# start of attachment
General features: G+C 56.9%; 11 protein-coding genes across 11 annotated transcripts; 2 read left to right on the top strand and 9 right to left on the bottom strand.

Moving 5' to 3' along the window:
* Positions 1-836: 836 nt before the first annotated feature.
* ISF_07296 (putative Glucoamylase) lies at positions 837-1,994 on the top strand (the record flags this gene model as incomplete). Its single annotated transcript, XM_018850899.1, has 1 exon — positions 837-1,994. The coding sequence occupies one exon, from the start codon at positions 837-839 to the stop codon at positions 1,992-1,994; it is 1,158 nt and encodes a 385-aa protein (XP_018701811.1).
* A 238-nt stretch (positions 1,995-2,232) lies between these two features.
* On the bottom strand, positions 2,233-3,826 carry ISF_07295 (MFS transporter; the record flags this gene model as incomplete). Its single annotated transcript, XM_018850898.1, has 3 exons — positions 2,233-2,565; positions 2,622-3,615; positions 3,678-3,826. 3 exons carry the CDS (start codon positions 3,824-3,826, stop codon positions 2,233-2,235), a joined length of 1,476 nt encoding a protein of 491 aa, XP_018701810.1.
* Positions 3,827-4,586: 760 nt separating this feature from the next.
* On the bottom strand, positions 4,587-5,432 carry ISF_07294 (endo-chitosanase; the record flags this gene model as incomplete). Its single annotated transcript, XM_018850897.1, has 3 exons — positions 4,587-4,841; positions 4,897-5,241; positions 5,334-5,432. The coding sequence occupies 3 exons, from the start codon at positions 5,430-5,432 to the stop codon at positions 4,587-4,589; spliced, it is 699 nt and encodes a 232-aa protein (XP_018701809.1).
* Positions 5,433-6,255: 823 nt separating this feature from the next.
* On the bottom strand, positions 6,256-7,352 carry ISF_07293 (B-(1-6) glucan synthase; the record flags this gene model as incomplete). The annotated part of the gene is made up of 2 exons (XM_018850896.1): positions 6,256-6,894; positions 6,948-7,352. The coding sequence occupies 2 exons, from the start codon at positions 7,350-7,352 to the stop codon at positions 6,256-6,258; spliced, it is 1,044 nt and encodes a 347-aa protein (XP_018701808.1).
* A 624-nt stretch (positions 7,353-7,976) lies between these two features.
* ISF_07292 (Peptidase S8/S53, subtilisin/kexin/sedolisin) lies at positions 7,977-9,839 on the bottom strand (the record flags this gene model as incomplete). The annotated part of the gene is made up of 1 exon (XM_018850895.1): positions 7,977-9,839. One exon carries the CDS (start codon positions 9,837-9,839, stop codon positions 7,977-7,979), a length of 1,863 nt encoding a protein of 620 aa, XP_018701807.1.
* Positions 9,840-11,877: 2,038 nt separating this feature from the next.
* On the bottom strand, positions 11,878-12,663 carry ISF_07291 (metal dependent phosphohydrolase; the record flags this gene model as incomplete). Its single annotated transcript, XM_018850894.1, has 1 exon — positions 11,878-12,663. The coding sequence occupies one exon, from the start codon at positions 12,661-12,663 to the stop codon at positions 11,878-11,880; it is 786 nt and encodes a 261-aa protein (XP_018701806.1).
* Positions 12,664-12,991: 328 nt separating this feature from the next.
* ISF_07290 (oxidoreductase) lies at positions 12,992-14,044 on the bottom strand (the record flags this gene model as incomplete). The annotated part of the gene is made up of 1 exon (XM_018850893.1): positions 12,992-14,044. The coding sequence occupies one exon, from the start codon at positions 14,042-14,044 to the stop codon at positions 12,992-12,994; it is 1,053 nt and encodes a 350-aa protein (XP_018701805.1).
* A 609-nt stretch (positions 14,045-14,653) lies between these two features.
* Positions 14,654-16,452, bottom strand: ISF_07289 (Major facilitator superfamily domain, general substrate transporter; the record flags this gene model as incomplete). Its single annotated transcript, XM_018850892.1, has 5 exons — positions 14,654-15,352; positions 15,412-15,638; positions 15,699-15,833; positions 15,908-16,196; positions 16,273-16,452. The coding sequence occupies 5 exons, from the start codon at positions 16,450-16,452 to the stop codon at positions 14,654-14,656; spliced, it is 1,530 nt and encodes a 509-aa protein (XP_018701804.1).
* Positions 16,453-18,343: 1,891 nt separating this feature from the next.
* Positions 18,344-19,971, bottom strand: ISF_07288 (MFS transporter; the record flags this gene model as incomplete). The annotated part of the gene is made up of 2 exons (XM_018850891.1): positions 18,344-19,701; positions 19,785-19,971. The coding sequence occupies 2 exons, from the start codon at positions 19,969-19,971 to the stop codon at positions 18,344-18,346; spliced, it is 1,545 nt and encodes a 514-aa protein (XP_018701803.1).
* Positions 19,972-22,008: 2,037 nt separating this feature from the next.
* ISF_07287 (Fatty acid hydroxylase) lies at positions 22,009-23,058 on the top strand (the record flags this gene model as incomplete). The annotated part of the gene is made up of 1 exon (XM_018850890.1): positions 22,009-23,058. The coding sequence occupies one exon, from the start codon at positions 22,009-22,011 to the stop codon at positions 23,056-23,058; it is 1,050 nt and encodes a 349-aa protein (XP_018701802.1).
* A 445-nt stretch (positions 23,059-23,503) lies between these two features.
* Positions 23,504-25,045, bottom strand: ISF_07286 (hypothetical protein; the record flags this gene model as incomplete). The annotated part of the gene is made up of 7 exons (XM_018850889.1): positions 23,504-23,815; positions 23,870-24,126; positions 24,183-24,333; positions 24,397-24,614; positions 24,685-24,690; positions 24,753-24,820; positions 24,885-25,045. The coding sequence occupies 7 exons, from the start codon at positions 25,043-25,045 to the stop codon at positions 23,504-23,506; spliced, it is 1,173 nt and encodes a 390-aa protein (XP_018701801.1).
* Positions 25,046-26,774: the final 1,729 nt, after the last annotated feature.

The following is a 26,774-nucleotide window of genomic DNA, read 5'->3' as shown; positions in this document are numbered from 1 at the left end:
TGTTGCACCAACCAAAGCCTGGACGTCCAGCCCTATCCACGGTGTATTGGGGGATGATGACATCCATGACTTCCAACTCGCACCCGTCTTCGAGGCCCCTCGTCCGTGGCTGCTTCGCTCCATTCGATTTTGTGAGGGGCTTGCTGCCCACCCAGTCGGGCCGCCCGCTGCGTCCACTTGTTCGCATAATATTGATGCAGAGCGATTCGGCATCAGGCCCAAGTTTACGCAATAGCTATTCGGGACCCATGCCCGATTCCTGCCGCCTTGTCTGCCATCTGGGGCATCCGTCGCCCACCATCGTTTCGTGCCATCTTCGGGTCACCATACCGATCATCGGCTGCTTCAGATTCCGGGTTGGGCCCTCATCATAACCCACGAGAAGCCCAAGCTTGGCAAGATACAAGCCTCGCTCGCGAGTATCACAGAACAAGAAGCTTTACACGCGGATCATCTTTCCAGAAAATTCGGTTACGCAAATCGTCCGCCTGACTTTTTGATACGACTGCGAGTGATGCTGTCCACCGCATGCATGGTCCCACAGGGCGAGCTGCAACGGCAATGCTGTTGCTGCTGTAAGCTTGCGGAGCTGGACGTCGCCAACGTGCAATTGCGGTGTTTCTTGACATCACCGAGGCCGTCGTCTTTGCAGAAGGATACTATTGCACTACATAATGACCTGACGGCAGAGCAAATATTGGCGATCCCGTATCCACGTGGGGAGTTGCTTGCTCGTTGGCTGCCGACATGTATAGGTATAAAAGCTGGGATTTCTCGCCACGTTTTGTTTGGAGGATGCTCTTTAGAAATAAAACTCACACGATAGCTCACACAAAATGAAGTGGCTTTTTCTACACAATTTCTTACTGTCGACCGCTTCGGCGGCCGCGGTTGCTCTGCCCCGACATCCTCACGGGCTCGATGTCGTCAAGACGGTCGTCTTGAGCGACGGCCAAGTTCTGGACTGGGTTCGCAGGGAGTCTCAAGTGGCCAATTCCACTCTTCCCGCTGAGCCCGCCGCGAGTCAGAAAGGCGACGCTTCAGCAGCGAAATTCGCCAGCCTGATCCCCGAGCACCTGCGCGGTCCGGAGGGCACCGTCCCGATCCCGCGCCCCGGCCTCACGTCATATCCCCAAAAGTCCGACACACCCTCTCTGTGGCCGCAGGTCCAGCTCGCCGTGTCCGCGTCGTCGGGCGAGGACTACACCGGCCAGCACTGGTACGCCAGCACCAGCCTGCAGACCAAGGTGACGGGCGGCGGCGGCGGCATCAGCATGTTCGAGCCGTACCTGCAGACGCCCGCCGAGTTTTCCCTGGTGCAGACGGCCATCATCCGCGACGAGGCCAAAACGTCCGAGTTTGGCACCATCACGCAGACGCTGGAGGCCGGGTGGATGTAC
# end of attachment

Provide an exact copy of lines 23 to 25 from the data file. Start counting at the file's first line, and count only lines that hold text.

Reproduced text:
* A 445-nt stretch (positions 23,059-23,503) lies between these two features.
* Positions 23,504-25,045, bottom strand: ISF_07286 (hypothetical protein; the record flags this gene model as incomplete). The annotated part of the gene is made up of 7 exons (XM_018850889.1): positions 23,504-23,815; positions 23,870-24,126; positions 24,183-24,333; positions 24,397-24,614; positions 24,685-24,690; positions 24,753-24,820; positions 24,885-25,045. The coding sequence occupies 7 exons, from the start codon at positions 25,043-25,045 to the stop codon at positions 23,504-23,506; spliced, it is 1,173 nt and encodes a 390-aa protein (XP_018701801.1).
* Positions 25,046-26,774: the final 1,729 nt, after the last annotated feature.